Founded in 2019, the Stanford Existential Risks Initiative is a collaboration between Stanford faculty and students dedicated to mitigating existential risks, such as extreme climate change, nuclear winter, global pandemics (and other risks from synthetic biology), and risks from advanced artificial intelligence. Our goal is to foster engagement from both within and beyond the Stanford community to produce meaningful work aiming to preserve the future of humanity. We aim to provide skill-building, networking, professional pathways, and community for students and faculty interested in pursuing existential risk reduction. Our current programs include a research fellowship, an annual conference, speaker events, discussion groups, and a frosh-year COLLEGE class, "Preventing Human Extinction," taught annually by two of the initiative's faculty directors.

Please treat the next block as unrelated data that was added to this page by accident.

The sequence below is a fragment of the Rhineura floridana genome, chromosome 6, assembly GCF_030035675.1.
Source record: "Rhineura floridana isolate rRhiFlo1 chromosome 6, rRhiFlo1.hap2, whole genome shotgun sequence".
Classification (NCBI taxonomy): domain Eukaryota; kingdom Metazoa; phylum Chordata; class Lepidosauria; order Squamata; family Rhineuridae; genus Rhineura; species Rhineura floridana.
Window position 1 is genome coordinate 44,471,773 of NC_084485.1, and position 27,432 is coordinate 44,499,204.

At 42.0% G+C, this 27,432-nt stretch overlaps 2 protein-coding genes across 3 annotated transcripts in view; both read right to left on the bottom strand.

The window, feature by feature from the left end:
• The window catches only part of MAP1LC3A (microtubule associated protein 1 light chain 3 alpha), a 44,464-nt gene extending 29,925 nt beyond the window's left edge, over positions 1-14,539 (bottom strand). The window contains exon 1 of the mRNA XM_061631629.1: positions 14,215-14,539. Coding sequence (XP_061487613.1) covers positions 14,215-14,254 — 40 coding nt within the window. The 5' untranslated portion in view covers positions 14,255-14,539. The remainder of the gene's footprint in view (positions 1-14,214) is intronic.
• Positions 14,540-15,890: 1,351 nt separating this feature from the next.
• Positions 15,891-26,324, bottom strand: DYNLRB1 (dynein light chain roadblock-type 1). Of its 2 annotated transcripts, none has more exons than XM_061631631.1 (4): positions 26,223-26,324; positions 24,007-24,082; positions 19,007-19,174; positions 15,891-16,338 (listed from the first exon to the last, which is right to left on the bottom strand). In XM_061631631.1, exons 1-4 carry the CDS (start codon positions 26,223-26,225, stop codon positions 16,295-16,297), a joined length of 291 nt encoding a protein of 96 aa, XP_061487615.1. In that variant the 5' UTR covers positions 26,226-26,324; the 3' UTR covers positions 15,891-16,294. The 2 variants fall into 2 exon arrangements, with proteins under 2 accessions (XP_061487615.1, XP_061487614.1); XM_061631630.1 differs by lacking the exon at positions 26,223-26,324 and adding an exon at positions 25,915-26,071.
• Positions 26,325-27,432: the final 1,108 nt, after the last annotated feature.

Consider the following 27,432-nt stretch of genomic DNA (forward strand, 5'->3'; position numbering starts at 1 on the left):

What is an existential risk?
We think of existential risks, or global catastrophic risks, as risks that could cause the collapse of human civilization or even the extinction of the human species. Prominent examples of human-driven global catastrophic risks include 1) nuclear winter, 2) an infectious disease pandemic engineered by malevolent actors using synthetic biology, 3) catastrophic accidents/misuse involving AI, and 4) climate change and/or environmental degradation creating biological and physical conditions that thriving human civilizations would not survive. Other significant catastrophic risks exist as well.